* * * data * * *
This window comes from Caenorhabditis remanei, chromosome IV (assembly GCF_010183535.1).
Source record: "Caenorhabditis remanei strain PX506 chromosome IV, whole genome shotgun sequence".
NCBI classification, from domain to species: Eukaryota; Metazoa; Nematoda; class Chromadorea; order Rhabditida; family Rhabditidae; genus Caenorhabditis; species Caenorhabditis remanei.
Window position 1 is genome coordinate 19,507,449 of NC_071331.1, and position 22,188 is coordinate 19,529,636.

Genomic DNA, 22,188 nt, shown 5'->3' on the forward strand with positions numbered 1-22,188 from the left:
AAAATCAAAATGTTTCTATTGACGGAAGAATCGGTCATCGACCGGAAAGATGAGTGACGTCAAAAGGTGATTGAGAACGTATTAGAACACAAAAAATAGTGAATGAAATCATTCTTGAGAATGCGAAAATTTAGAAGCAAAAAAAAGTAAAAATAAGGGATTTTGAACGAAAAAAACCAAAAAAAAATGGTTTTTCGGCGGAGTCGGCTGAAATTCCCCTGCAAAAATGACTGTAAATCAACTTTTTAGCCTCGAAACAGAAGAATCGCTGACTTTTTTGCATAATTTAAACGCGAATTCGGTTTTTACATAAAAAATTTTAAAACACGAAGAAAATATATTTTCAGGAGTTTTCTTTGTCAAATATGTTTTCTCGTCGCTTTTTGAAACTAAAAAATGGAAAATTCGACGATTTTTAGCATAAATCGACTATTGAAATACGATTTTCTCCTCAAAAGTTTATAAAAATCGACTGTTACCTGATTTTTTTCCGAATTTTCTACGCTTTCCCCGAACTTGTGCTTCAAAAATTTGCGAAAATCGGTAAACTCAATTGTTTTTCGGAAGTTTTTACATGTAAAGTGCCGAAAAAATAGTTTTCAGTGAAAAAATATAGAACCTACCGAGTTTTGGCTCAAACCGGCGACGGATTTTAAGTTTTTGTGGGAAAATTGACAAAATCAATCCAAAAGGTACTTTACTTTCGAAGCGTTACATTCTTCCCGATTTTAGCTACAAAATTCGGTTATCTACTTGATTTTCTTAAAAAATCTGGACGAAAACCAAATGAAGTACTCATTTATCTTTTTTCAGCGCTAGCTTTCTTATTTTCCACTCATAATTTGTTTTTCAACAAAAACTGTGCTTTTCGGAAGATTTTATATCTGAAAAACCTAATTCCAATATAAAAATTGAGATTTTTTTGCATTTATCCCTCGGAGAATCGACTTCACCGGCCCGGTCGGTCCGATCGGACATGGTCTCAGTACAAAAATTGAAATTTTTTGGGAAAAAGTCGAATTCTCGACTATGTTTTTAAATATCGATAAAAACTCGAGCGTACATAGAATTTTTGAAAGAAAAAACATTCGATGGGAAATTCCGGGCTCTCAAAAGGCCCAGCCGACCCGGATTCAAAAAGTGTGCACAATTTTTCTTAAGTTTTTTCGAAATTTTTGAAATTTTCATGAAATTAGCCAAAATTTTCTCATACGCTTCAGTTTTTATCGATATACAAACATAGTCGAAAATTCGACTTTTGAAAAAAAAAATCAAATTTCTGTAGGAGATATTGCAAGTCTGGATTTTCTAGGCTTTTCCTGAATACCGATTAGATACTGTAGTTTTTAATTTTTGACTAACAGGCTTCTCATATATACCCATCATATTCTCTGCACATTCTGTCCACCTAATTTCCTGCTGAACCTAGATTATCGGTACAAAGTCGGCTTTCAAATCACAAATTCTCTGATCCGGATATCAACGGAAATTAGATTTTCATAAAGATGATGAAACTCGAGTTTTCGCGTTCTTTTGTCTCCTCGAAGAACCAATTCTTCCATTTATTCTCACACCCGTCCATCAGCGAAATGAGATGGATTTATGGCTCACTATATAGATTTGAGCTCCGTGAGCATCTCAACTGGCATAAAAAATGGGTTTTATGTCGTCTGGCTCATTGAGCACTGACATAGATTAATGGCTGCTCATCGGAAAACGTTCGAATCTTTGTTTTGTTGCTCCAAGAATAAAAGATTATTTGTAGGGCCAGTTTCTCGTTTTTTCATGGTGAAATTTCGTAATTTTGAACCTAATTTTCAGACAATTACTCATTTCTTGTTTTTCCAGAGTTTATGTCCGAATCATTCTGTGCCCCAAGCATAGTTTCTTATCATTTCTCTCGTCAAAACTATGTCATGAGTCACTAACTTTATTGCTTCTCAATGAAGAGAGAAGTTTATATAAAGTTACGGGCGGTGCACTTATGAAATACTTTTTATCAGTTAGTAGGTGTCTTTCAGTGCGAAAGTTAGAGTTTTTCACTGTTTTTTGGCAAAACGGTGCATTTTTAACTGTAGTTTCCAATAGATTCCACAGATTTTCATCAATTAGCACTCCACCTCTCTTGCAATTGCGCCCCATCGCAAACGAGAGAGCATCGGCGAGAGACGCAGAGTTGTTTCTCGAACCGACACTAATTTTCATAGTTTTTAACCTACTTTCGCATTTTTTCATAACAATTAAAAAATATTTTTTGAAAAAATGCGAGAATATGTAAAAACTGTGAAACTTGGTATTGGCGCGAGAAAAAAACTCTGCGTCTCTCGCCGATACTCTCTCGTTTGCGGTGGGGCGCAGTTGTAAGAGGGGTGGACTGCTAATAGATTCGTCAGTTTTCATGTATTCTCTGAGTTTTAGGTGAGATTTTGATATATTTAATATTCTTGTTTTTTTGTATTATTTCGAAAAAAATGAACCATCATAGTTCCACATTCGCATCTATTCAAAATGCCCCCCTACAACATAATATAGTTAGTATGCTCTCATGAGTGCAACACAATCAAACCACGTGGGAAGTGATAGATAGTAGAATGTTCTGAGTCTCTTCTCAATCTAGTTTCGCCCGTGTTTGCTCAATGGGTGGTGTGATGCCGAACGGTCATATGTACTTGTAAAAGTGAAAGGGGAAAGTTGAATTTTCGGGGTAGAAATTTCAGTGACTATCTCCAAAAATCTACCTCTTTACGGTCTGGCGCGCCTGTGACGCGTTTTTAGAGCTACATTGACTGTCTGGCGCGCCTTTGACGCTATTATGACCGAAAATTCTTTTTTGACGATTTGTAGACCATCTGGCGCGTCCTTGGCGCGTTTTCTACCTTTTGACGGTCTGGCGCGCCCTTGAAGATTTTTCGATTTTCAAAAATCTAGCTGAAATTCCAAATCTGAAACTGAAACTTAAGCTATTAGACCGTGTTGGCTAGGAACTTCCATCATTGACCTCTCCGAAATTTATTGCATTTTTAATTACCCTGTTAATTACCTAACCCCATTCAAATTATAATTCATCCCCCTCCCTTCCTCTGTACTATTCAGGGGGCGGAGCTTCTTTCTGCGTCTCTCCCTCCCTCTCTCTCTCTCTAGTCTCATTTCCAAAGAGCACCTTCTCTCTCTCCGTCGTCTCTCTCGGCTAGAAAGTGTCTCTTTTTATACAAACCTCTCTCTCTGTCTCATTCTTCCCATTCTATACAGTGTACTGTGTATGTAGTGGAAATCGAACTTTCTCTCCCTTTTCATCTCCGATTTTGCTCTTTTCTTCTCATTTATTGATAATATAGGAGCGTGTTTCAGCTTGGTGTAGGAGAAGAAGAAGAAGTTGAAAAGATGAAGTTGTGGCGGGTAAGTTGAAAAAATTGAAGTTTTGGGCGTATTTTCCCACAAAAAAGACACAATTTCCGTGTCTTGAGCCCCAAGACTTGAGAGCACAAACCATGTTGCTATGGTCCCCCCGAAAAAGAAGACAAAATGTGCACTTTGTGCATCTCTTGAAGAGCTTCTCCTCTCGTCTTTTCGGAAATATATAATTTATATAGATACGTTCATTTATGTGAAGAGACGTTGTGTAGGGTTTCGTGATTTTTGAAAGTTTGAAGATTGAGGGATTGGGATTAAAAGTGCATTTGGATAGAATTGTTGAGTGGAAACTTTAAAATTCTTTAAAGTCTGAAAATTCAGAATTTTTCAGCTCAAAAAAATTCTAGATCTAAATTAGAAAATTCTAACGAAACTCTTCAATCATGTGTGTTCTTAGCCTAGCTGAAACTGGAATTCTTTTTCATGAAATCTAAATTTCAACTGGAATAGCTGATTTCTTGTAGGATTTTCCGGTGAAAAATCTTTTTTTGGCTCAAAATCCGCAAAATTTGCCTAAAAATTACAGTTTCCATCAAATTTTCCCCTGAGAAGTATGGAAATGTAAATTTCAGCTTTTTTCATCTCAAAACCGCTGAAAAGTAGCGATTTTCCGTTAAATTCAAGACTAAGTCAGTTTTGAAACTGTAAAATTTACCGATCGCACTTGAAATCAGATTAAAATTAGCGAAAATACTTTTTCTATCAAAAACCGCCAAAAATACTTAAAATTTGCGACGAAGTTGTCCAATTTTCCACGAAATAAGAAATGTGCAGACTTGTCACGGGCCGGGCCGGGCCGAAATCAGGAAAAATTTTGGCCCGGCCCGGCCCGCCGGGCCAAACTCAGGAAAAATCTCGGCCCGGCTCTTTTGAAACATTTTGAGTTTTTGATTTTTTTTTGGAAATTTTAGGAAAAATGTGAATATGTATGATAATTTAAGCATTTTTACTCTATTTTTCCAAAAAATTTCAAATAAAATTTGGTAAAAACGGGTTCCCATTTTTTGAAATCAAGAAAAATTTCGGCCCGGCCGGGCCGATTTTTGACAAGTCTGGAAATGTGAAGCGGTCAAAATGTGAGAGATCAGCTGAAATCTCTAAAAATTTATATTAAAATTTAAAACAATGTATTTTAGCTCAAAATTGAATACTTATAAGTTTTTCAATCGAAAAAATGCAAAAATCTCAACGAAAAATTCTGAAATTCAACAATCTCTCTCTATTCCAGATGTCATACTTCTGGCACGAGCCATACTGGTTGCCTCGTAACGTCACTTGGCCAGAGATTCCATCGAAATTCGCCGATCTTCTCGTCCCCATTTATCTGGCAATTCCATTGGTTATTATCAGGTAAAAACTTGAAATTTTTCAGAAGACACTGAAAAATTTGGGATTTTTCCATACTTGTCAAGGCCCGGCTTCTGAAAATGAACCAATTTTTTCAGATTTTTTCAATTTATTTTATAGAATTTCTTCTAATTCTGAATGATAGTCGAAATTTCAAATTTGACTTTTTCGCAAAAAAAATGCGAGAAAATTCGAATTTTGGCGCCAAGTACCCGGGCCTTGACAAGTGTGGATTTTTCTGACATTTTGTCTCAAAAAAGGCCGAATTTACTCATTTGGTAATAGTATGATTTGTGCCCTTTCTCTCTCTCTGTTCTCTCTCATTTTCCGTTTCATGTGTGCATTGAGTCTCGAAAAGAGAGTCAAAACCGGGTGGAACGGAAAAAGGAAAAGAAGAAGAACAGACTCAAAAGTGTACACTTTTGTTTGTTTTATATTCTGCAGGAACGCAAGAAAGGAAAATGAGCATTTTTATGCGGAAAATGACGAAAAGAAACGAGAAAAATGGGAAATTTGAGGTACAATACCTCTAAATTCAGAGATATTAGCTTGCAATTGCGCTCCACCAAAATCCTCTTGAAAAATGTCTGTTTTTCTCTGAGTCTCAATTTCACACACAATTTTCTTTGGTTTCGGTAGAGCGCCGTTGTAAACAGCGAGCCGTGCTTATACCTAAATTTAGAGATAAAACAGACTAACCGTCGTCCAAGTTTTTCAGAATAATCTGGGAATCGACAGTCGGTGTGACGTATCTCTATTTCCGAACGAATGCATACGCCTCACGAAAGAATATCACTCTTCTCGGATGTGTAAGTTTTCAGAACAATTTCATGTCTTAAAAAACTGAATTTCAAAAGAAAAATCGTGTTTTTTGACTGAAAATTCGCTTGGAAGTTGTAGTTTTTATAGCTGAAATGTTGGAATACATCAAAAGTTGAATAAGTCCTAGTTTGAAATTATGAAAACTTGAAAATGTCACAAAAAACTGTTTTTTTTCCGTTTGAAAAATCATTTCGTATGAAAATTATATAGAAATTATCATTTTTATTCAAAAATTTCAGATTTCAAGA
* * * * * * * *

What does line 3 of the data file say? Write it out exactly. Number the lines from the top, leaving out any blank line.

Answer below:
NCBI classification, from domain to species: Eukaryota; Metazoa; Nematoda; class Chromadorea; order Rhabditida; family Rhabditidae; genus Caenorhabditis; species Caenorhabditis remanei.